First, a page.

I have been assured, frequently in fact, that Japanese blades are so strong and tough that they never break, nick or bend. Well, they break, they nick, and they bend. They frequently nick quite badly. Damascus steel is a superior steel, or it can be when done by a superb smith. But even a superior steel is still steel and will respond like steel. One sad fact is that the harder the steel, the more likely it is to chip and nick. A softer metal will bend, flatten or otherwise distort. When this happens, it is relatively easy to pound or file a new cutting edge. When a chip leaves a gap, not much can be done. A piece can be reforged into the blade, but this also requires that the blade be retempered.


by Hank reinhardt

‘Twas the Night before Hankmas, and all through the castle
Not a warrior was stirring, not even to wrestle,
The swords were hung in their scabbards with care,
For fear that old Grendel soon would be there.
The warriors were nestled all snug in their beds,
While visions of rapine danced in their heads.
With Conan in plate, and me in my mail,
We both settled down to hold wassail.
When out from the court there arose such a clatter,
We sprang from our chairs to see what was the matter.
Away to the windows we flew like flashes, tore open the shutters,
And threw up the sashes.
The moon on the breast of the new-fallen snow,
Gave a luster of Faerie to objects below.
When what to our startled eyes should appear,
But a ten-foot troll, in warlike gear!
With a seven-foot mace with a head like a trendle,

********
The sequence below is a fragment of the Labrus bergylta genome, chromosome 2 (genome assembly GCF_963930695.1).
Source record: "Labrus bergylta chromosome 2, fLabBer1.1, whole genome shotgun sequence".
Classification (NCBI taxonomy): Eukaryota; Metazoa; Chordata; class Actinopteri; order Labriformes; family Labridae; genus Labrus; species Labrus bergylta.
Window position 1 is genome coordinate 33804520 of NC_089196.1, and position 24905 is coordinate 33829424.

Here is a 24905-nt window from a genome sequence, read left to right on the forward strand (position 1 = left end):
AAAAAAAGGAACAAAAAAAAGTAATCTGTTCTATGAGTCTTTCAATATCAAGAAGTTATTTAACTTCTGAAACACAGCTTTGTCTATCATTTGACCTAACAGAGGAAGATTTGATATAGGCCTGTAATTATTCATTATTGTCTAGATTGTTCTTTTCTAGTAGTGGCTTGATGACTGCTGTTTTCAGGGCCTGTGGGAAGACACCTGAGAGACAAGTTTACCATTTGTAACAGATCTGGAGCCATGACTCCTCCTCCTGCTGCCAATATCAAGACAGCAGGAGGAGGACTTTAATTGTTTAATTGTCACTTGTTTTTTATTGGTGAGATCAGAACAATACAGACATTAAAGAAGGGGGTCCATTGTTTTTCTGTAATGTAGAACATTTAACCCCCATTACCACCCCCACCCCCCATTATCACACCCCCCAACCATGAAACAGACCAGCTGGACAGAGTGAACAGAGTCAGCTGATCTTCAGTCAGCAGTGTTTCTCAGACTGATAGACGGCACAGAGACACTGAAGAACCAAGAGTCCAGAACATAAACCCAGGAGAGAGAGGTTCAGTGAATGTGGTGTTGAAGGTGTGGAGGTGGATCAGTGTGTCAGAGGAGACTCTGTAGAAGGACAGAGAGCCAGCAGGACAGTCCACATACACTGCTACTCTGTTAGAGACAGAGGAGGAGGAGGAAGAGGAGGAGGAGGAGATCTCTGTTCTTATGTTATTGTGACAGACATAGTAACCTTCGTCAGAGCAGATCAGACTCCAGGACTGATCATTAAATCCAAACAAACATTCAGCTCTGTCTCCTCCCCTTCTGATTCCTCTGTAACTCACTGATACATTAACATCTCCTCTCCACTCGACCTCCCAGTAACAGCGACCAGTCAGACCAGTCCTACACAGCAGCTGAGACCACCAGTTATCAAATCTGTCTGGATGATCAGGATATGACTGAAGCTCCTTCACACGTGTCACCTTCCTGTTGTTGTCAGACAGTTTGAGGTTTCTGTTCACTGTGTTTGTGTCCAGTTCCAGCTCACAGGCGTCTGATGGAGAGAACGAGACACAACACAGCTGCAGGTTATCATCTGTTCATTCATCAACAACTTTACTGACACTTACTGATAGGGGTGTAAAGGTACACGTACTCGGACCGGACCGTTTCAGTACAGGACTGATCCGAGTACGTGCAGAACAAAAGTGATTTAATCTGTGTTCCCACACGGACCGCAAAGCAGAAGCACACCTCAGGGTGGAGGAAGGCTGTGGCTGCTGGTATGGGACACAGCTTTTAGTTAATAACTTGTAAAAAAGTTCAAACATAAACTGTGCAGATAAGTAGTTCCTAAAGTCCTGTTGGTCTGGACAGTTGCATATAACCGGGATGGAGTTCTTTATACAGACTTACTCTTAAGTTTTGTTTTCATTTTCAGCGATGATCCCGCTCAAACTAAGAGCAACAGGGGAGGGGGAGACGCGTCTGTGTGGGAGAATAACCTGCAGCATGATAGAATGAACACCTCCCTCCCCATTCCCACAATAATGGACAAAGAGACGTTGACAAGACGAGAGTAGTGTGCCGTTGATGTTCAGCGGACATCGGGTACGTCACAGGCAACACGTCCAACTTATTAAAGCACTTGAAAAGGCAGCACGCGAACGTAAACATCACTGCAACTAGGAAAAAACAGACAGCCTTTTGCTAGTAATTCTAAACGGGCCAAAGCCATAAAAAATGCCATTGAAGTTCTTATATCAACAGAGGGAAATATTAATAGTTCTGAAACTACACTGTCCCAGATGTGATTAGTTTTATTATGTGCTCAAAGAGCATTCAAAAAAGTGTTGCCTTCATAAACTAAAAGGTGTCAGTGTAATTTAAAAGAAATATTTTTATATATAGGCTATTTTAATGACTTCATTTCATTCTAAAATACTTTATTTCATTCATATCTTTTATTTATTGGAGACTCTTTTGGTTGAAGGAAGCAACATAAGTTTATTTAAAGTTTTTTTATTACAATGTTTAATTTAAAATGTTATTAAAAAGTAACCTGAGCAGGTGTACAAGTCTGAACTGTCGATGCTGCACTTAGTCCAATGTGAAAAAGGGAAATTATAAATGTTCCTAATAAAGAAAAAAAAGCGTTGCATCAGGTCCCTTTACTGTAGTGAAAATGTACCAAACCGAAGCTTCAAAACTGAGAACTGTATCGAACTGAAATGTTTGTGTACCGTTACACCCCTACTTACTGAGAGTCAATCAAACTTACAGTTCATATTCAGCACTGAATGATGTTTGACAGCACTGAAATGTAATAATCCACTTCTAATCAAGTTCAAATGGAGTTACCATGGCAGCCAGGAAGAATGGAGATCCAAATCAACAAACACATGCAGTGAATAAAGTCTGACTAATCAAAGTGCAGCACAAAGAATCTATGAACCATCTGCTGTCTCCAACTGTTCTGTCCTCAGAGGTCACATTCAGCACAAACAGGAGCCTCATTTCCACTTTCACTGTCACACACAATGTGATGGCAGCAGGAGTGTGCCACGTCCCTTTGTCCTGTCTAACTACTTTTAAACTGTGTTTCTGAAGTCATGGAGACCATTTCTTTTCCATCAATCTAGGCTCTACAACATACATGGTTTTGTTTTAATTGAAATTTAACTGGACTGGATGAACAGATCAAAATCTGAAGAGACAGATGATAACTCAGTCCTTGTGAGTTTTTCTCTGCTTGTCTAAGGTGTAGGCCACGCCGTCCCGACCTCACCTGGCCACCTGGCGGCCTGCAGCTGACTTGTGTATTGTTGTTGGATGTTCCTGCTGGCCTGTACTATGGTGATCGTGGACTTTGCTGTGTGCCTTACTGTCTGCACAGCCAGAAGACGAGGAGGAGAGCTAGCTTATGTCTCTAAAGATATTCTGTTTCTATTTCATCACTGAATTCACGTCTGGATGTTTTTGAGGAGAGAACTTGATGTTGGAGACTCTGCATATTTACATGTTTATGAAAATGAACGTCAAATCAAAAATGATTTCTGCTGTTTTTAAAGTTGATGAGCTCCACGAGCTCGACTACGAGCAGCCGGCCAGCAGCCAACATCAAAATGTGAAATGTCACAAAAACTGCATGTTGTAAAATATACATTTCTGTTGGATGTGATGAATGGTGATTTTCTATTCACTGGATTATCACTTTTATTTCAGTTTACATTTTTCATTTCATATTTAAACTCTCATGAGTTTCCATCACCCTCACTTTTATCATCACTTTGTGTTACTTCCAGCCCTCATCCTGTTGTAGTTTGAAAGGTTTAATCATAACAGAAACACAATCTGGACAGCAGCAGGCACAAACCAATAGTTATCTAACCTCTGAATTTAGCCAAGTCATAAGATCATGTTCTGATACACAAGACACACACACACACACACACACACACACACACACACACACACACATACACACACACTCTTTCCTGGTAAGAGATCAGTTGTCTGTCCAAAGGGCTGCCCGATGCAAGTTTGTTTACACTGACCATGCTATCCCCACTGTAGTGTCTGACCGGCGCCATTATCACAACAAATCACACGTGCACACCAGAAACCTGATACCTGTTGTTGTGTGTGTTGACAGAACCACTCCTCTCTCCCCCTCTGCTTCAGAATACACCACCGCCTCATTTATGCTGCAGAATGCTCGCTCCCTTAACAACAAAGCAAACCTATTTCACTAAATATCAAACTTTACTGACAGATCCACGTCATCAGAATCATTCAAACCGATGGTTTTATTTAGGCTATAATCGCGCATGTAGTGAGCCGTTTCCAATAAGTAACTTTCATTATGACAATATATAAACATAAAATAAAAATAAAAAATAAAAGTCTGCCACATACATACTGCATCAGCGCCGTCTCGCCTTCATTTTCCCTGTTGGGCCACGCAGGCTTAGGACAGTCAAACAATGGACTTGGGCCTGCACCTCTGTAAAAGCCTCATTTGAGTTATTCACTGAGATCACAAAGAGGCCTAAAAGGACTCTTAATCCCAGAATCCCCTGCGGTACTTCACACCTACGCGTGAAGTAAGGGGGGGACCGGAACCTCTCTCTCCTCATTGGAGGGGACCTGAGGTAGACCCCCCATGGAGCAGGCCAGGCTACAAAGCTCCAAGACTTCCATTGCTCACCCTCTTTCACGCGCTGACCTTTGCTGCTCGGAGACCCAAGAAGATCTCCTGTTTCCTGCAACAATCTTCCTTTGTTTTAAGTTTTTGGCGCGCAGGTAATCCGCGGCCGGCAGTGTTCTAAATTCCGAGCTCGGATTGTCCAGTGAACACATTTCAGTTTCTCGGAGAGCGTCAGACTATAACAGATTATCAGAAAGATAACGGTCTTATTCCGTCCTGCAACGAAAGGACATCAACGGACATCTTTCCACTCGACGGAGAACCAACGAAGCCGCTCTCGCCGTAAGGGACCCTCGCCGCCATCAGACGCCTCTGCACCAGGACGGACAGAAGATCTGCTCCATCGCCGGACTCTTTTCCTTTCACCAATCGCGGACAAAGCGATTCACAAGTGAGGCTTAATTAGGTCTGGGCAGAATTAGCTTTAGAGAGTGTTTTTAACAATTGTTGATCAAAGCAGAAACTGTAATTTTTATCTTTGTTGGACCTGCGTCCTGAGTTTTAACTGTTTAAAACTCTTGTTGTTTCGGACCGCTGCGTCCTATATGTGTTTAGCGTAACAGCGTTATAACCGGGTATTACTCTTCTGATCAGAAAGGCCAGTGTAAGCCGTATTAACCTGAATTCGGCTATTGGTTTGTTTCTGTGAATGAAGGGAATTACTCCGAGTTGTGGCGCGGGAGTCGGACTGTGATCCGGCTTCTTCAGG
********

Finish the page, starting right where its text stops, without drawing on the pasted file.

We knew in a moment that is MUST be Grendel!
More rapid than eagles, the Wolfbrothers came,
Grendel danced and shouted and called them by name.
“Ho Hewlin, Ho Torgutai, Ho Eric the Black,
I’ll crush you all, and break Irongrim’s back!
Over the shields, under the shields and through the shield wall,
I’ll never stop killing till I’ve killed them all.”
As dry leaves before the wild hurricane fly,
When they meet with an obstacle and mount to the sky,
So through the castle the Wolfbrothers flew.
Then Conan charged, and he flew too!
And then in a twinkle I leapt to the floor,
And Grendel charged, his club like a door!
“Ulric, you dog!” he grave a great bound
And that giant of a mace came spinning around.
I ducked my head and spun to the side,
Had I not done so, I would have soon died.
The great club shattered, with the force of the blow,
And I leapt and roared and closed with my foe.
He was dirty matted fur from his head to his foot,
His teeth were yellow, with a tongue black as soot.
He seized me quickly around my back;
He squeezed and laughed and thought I would crack.
But I laughed and howled with a warrior’s glee,
Gripped his arms, and soon I was free …
He twisted and turned and howled and fought,
But all his struggles soon came to nought.
I let loose one arm, and grabbed the other.
He yelled and prayed and called for his mother.
I tugged and tugged with might and main.
He gurgled and guggled and moaned with pain.
I heaved, and spun, and he flew like a rocket,
And I tore his arm off, right at the socket!
He screamed and yelled and fell to the floor,
Bounced like a ball, and dashed through the door.
The Hall was now free from its fearsome taint,
But the walls were red with a strange new paint.
I felt no sorrow for the ten-foot troll.
Ulric’s humor is known to be droll.
For the monster realized, as he died in his cave,
That Ulric is a disarming knave.



by Hank Reinhardt

 I am sure that most of you out there realize that both Toni and I are football fans. It is well known that I am a follower of Georgia Tech Football. And I will admit that Tech football has fallen on hard times. Toni is a follower of a more heathen and debased form of the sport as is practiced in Tuscaloosa, Alabama (also now fallen on hard times).

However, jointly we can point with pride that in the bowl match-ups it was the ACC who proved its superiority, while the SEC finished a close second.

 It was during our discussion of the games that we realized that there would never be a game between Oregon State and the University of South Carolina. It does not matter how they will finish in the polls, it simply will not happen.

 Now I am sure that some of you will wonder why, and in the following vignette, we will attempt to show you why this is impossible.